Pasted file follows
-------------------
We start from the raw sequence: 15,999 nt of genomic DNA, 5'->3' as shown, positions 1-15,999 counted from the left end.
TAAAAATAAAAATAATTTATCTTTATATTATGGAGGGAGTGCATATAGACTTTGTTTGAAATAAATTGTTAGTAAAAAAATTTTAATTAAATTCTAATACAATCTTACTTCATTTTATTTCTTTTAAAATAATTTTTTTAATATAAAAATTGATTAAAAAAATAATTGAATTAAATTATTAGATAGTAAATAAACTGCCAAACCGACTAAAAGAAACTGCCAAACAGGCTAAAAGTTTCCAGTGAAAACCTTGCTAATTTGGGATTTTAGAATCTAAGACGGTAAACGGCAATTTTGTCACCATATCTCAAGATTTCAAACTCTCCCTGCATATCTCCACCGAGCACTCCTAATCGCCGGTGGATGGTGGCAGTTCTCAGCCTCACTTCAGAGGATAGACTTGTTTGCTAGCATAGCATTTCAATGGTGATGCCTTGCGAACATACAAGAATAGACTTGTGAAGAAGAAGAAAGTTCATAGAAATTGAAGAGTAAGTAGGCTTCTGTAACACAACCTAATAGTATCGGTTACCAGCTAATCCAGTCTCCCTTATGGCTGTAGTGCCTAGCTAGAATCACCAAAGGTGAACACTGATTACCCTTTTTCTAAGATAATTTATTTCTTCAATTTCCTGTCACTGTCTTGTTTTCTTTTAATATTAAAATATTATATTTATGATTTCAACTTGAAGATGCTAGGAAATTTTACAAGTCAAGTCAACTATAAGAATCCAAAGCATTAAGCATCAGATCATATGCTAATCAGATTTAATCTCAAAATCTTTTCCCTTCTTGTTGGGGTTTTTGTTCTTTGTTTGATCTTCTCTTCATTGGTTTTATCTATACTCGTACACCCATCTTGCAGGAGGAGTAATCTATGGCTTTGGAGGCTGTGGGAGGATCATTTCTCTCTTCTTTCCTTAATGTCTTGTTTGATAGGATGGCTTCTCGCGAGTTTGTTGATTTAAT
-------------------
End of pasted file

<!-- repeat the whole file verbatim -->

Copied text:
We start from the raw sequence: 15,999 nt of genomic DNA, 5'->3' as shown, positions 1-15,999 counted from the left end.
TAAAAATAAAAATAATTTATCTTTATATTATGGAGGGAGTGCATATAGACTTTGTTTGAAATAAATTGTTAGTAAAAAAATTTTAATTAAATTCTAATACAATCTTACTTCATTTTATTTCTTTTAAAATAATTTTTTTAATATAAAAATTGATTAAAAAAATAATTGAATTAAATTATTAGATAGTAAATAAACTGCCAAACCGACTAAAAGAAACTGCCAAACAGGCTAAAAGTTTCCAGTGAAAACCTTGCTAATTTGGGATTTTAGAATCTAAGACGGTAAACGGCAATTTTGTCACCATATCTCAAGATTTCAAACTCTCCCTGCATATCTCCACCGAGCACTCCTAATCGCCGGTGGATGGTGGCAGTTCTCAGCCTCACTTCAGAGGATAGACTTGTTTGCTAGCATAGCATTTCAATGGTGATGCCTTGCGAACATACAAGAATAGACTTGTGAAGAAGAAGAAAGTTCATAGAAATTGAAGAGTAAGTAGGCTTCTGTAACACAACCTAATAGTATCGGTTACCAGCTAATCCAGTCTCCCTTATGGCTGTAGTGCCTAGCTAGAATCACCAAAGGTGAACACTGATTACCCTTTTTCTAAGATAATTTATTTCTTCAATTTCCTGTCACTGTCTTGTTTTCTTTTAATATTAAAATATTATATTTATGATTTCAACTTGAAGATGCTAGGAAATTTTACAAGTCAAGTCAACTATAAGAATCCAAAGCATTAAGCATCAGATCATATGCTAATCAGATTTAATCTCAAAATCTTTTCCCTTCTTGTTGGGGTTTTTGTTCTTTGTTTGATCTTCTCTTCATTGGTTTTATCTATACTCGTACACCCATCTTGCAGGAGGAGTAATCTATGGCTTTGGAGGCTGTGGGAGGATCATTTCTCTCTTCTTTCCTTAATGTCTTGTTTGATAGGATGGCTTCTCGCGAGTTTGTTGATTTAAT